Whilst what I’m saying may sound obvious, many publishers neglect to look at their rates in this way, with many I’ve visited only able to show you an overall renewal rate. It’s important that you segment your customers and know how the various segments are behaving. In addition, this segmentation strategy will also highlight opportunities for tailoring your sales message and offerings to customer groups, for example treating new and existing customers differently.

How to calculate renewal rates

The second issue to consider, in pondering renewal rates, is just how they’re being calculated. While the calculation is straight forward enough (the number of people renewing divided by the number of people available to renew), there are potential pitfalls, and you must know what these are to interpret your figures correctly. One such item is gross versus net renewals, or paid versus credit renewals. If you are offering a credit option for renewing customers (and you really should be, as this will boost your response rates, particularly amongst your best customers), many fulfilment houses will treat a credit renewal the same as a non-credit one, regardless of whether the customer eventually pays or not. Another is that direct debits and continuous service can also cause distortion, with cancellation rates for these customers often not showing up in your renewal rates, inflating the figures and giving you a false sense of security. So, it is important to make sure you know how your renewal rates are being calculated.

How to use renewal rates

So, if renewal rates are so dodgy, how should they be used? In terms of projecting circulation levels and revenues, it is vitally important to segment as finely as makes sense. Again, you can segment all the way down to each customer. When modelling subscriptions, it is advisable to at least segment by recruitment source for first time renewals. Over time, as customers renew, you can combine sources, but it is advisable to maintain segmentation for second, third, fourth, etc renewals (ie. not just stick them all in one bucket).

As previously noted, recruitment sources will provide varying renewal rates, depending on how the customers were promoted and where the prospects were sourced. For instance, a list you’ve purchased from a broker, that contains very few of your existing customers (which it won’t after you’ve de-duped against your active subscriber file) will renew at a rate substantially lower than sales generated from off-the-page and insert cards in your retail copies, where you’re picking up subscribers who are already your readers. And, the length of time subscribing is usually the best predictor of renewal response, with people renewing for the third time, for instance, almost always renewing at a higher rate than those renewing for the first and second times. A fairly typical progression for a robustly sold publication would be as follows: 35%, 50%, 65%, 75%, 85% and so on.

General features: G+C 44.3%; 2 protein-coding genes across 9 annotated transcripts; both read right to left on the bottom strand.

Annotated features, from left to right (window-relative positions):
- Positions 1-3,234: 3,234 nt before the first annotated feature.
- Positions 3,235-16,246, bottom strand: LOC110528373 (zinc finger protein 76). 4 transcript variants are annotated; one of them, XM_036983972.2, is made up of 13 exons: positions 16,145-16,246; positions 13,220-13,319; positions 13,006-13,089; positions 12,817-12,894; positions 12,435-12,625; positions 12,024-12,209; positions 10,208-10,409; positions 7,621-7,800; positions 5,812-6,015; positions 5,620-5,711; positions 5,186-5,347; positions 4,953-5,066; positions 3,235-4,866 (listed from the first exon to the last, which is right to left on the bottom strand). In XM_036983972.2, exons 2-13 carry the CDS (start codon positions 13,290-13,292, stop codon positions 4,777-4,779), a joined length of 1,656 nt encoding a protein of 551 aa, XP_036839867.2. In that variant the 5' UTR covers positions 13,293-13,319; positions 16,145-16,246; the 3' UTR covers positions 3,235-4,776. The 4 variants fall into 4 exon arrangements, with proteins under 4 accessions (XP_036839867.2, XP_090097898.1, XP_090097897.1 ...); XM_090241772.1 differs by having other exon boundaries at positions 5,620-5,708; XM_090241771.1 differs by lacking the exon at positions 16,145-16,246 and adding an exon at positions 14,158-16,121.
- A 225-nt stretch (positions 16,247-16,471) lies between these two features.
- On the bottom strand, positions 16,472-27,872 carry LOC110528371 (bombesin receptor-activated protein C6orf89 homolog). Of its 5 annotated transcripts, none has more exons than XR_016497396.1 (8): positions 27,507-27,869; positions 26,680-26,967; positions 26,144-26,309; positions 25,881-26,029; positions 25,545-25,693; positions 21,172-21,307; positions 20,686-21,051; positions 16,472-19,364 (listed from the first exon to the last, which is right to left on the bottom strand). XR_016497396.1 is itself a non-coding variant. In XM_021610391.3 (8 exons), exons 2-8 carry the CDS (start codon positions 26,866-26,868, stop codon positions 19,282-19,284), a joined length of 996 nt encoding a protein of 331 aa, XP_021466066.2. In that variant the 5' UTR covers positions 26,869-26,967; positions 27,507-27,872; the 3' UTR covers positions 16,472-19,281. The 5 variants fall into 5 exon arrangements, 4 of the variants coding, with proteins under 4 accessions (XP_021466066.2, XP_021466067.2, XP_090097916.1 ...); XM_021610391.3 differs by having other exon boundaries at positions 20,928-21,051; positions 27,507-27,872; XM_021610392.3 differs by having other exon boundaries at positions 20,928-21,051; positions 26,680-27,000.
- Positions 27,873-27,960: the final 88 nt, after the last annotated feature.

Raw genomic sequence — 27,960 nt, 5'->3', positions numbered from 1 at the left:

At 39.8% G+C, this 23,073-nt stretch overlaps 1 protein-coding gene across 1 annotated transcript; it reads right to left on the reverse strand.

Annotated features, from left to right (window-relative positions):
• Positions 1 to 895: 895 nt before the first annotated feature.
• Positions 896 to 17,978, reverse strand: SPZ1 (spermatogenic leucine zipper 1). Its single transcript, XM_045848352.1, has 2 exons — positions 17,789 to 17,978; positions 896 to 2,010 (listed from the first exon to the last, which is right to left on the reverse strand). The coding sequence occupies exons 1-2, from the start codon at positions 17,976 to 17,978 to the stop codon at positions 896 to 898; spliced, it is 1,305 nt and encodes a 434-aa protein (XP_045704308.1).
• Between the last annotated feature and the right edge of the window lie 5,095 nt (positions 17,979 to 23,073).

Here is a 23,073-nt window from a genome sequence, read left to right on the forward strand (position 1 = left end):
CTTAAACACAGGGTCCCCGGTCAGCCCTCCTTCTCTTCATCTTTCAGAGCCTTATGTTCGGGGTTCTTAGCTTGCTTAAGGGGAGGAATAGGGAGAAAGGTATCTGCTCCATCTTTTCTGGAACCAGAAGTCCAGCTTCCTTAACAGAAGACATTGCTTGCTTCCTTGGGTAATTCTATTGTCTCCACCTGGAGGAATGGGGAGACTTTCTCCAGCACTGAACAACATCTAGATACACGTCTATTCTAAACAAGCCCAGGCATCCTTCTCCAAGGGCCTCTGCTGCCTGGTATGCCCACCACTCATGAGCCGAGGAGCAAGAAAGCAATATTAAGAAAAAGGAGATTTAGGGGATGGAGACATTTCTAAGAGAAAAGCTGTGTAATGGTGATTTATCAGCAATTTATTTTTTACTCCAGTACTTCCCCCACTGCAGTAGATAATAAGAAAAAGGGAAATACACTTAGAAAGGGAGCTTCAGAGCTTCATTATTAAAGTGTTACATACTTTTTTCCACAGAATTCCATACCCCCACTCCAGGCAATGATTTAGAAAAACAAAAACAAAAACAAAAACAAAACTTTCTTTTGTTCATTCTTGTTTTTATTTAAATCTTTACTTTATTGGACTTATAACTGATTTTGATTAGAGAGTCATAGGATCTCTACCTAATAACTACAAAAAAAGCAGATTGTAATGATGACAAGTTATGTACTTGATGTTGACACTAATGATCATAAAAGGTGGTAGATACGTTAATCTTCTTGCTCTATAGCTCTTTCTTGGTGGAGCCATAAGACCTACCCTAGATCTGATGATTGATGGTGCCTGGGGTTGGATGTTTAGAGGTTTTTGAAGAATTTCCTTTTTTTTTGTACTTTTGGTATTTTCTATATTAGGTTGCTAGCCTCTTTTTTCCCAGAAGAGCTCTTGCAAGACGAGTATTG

For determining customer satisfaction, renewal rates can be useful, provided you’re honest about changes in marketing approaches that have the potential for distorting the figures. I tend to prefer looking at a variety of new business sources, tracking these over time, to determine trends. This is a much more informative method than looking at any absolute rate, at any given time. Likewise, it is a good idea to do the same for your long-term customers, particularly if you are undertaking changes to the editorial product that may potentially have an impact on the customers’ loyalty to the product.

While monitoring your renewal rates to determine customer satisfaction is certainly a good idea, you may also want to implement other techniques. One good method is the use of issue reading studies to track customer satisfaction for each issue, letting you gauge their sentiments before they are up for renewal. A particularly good question is ‘how likely are you to renew your subscription?’ If you are selecting a similar sample each issue, and you see a lowering trend-line on this question, you may need to take action.

Need to invest

While renewal rates, and renewals in general, can often be a bit of a baffling area and are often viewed as one of the less glamorous of subscription marketing jobs, it is truly the backbone of any subscription strategy. Small increases in renewal rates can add thousands to your bottom line, and make your upfront investment in new customers much more appealing. But, it is essential that you and your team understand how renewals work and how best to go about developing promotions that will work. Many circulation managers fail to allocate the proper resources, in terms of financial, talent and system resources to get the job done, often opting to do it on the cheap. And, in many cases, assuming retention marketing is easy and therefore can be allocated to junior members of the team. But beware, there’s money to be made, but only if you’re prepared to invest a bit.